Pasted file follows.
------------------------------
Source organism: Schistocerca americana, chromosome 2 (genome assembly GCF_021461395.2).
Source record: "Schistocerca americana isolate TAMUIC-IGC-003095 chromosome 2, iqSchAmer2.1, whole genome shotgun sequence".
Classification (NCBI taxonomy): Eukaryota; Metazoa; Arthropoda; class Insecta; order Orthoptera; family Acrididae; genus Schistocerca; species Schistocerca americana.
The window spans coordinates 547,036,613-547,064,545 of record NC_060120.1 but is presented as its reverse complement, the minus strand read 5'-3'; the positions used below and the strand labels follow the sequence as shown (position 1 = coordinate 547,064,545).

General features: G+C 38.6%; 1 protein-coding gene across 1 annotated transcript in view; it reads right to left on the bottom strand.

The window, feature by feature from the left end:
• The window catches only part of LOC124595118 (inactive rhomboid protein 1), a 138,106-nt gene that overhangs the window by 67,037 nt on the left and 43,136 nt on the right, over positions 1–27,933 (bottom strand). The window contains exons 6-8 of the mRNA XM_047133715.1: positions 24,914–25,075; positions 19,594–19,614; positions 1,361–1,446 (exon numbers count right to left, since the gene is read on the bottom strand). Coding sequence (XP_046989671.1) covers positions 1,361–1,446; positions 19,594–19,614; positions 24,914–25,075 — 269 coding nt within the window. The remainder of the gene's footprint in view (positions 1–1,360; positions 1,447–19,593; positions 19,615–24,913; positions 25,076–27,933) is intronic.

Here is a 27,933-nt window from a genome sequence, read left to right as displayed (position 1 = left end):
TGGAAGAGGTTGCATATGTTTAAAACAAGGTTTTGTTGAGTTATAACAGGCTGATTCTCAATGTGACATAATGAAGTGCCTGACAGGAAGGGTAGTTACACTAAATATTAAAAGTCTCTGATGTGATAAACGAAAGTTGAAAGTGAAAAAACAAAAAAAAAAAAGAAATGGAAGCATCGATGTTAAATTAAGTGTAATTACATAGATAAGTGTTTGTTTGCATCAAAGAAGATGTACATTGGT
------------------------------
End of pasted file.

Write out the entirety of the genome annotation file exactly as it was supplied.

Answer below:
Source organism: Schistocerca americana, chromosome 2 (genome assembly GCF_021461395.2).
Source record: "Schistocerca americana isolate TAMUIC-IGC-003095 chromosome 2, iqSchAmer2.1, whole genome shotgun sequence".
Classification (NCBI taxonomy): Eukaryota; Metazoa; Arthropoda; class Insecta; order Orthoptera; family Acrididae; genus Schistocerca; species Schistocerca americana.
The window spans coordinates 547,036,613-547,064,545 of record NC_060120.1 but is presented as its reverse complement, the minus strand read 5'-3'; the positions used below and the strand labels follow the sequence as shown (position 1 = coordinate 547,064,545).

General features: G+C 38.6%; 1 protein-coding gene across 1 annotated transcript in view; it reads right to left on the bottom strand.

The window, feature by feature from the left end:
• The window catches only part of LOC124595118 (inactive rhomboid protein 1), a 138,106-nt gene that overhangs the window by 67,037 nt on the left and 43,136 nt on the right, over positions 1–27,933 (bottom strand). The window contains exons 6-8 of the mRNA XM_047133715.1: positions 24,914–25,075; positions 19,594–19,614; positions 1,361–1,446 (exon numbers count right to left, since the gene is read on the bottom strand). Coding sequence (XP_046989671.1) covers positions 1,361–1,446; positions 19,594–19,614; positions 24,914–25,075 — 269 coding nt within the window. The remainder of the gene's footprint in view (positions 1–1,360; positions 1,447–19,593; positions 19,615–24,913; positions 25,076–27,933) is intronic.

Here is a 27,933-nt window from a genome sequence, read left to right as displayed (position 1 = left end):
TGGAAGAGGTTGCATATGTTTAAAACAAGGTTTTGTTGAGTTATAACAGGCTGATTCTCAATGTGACATAATGAAGTGCCTGACAGGAAGGGTAGTTACACTAAATATTAAAAGTCTCTGATGTGATAAACGAAAGTTGAAAGTGAAAAAACAAAAAAAAAAAAGAAATGGAAGCATCGATGTTAAATTAAGTGTAATTACATAGATAAGTGTTTGTTTGCATCAAAGAAGATGTACATTGGT